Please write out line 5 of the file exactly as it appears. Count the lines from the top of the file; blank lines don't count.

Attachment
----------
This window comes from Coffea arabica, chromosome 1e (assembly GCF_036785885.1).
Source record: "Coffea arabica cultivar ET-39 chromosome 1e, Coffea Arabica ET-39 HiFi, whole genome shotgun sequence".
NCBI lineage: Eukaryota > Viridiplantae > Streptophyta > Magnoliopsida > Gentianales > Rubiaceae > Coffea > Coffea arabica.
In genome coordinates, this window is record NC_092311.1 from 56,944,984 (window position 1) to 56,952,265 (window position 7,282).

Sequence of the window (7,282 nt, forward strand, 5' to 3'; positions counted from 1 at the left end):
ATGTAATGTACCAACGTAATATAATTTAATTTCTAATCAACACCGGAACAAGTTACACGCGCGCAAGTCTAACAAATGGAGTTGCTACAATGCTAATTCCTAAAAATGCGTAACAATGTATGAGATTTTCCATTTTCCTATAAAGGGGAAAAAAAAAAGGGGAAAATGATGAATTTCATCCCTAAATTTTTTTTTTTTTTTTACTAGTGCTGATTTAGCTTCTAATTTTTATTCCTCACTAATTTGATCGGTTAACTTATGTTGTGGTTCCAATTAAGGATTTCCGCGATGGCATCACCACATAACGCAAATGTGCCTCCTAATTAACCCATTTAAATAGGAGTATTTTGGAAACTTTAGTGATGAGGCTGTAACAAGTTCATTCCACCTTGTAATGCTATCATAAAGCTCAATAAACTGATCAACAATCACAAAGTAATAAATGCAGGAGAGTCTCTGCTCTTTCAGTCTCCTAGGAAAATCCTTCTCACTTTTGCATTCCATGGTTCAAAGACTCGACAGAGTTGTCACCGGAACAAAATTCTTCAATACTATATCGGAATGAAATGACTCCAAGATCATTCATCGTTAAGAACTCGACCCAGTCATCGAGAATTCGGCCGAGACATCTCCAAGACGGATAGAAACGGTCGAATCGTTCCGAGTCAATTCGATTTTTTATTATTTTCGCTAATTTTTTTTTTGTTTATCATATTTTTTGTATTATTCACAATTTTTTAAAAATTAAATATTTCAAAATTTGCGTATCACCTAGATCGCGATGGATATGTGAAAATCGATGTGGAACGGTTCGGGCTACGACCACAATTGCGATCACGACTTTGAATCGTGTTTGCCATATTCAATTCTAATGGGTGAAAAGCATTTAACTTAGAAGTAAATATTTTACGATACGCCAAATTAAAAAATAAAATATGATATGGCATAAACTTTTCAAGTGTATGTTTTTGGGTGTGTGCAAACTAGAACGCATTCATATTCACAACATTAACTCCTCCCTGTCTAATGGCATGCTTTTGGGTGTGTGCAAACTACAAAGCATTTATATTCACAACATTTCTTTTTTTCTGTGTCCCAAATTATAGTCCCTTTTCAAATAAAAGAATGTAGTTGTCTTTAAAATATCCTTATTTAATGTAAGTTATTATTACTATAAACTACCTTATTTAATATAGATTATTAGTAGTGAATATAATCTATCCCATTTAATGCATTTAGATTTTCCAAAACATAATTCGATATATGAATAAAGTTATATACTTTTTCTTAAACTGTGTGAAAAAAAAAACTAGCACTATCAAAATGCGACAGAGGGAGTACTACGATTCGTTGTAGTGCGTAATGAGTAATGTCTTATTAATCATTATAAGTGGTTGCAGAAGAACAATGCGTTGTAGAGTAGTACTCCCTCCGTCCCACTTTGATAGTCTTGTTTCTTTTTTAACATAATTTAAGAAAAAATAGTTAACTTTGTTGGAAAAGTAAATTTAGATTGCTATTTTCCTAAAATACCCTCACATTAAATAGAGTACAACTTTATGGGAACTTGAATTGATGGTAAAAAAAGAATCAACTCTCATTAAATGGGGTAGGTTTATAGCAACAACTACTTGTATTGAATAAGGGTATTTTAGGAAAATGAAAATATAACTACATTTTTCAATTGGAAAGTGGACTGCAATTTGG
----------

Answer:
Sequence of the window (7,282 nt, forward strand, 5' to 3'; positions counted from 1 at the left end):